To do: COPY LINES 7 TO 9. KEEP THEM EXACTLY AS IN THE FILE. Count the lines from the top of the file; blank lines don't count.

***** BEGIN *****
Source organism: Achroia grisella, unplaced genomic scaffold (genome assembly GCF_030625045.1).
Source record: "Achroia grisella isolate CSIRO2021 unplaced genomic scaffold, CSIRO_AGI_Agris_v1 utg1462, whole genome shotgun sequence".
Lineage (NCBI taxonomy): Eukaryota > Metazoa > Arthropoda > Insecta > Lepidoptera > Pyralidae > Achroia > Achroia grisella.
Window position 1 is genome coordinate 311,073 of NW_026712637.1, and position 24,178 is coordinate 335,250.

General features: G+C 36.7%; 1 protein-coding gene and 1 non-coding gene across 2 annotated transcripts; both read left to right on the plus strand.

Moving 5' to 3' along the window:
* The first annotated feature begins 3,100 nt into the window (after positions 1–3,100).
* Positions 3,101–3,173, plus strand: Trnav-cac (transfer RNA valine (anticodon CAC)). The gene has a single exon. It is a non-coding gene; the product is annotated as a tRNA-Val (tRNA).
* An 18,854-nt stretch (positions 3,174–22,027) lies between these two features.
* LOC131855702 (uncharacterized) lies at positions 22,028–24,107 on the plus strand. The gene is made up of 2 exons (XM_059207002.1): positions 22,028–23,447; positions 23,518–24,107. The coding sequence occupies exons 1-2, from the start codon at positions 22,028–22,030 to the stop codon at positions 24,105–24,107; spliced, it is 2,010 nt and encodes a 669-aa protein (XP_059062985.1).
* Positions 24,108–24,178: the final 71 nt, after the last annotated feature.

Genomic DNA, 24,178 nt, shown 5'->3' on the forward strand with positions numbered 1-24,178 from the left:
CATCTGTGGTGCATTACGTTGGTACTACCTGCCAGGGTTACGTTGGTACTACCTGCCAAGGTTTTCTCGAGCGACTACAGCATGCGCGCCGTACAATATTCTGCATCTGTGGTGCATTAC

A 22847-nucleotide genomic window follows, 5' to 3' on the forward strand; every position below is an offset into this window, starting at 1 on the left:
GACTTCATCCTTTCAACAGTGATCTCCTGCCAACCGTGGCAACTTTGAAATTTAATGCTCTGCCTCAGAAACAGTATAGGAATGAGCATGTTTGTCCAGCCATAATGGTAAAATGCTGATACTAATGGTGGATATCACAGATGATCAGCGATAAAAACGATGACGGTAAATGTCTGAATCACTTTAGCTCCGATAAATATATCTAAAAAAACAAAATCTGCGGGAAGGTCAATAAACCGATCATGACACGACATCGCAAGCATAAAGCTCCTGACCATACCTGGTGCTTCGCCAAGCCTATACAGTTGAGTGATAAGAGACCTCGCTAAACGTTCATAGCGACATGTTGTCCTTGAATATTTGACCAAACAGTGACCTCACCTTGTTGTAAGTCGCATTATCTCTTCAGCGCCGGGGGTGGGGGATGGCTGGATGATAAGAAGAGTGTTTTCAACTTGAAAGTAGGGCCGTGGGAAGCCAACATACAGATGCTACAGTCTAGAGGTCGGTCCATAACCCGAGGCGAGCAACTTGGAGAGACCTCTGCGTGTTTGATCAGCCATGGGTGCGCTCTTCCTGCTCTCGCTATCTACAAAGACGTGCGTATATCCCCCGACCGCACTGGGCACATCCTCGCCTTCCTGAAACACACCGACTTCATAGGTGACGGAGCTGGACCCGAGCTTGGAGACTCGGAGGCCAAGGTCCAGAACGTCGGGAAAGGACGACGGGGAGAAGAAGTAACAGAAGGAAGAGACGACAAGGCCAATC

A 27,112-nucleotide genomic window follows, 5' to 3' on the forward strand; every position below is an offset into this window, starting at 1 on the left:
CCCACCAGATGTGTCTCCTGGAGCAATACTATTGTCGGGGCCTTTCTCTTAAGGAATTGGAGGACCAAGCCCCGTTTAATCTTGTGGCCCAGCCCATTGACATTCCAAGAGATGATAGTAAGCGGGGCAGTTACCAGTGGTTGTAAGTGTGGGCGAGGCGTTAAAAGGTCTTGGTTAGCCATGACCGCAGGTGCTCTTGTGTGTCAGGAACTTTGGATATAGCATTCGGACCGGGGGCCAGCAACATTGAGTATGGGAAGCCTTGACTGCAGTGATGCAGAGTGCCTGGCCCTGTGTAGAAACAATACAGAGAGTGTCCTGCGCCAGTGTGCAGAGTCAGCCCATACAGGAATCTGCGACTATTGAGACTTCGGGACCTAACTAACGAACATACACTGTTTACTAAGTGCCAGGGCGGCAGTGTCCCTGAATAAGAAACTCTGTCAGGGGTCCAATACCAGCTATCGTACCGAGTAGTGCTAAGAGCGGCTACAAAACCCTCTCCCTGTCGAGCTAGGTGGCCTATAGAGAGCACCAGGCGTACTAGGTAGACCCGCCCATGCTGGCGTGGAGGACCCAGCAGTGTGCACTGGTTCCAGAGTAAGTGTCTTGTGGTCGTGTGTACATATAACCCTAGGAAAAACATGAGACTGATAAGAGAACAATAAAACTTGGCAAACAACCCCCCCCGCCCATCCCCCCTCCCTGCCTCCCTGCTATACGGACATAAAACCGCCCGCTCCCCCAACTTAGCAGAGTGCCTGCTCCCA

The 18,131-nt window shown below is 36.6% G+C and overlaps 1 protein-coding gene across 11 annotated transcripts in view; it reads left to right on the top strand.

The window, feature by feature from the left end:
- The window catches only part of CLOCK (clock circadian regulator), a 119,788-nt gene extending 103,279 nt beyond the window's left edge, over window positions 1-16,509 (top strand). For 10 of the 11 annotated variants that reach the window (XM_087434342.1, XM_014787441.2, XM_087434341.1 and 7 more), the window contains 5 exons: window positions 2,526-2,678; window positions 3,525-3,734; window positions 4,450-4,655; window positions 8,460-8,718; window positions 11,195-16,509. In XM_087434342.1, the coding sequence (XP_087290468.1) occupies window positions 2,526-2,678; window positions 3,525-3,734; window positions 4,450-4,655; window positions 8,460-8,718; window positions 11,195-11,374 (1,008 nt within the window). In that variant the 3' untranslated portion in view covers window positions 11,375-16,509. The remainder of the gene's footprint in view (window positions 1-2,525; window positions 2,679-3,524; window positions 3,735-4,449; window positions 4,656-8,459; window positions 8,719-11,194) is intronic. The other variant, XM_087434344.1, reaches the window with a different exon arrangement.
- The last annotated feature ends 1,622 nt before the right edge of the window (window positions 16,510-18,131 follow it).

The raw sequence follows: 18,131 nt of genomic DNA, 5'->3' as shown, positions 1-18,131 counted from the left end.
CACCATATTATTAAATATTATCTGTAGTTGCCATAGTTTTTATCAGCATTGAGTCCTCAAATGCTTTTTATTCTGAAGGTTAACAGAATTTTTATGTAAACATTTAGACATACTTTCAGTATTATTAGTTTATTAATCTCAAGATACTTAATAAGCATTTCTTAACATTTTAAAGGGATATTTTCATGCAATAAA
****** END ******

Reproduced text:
* The first annotated feature begins 3,100 nt into the window (after positions 1–3,100).
* Positions 3,101–3,173, plus strand: Trnav-cac (transfer RNA valine (anticodon CAC)). The gene has a single exon. It is a non-coding gene; the product is annotated as a tRNA-Val (tRNA).
* An 18,854-nt stretch (positions 3,174–22,027) lies between these two features.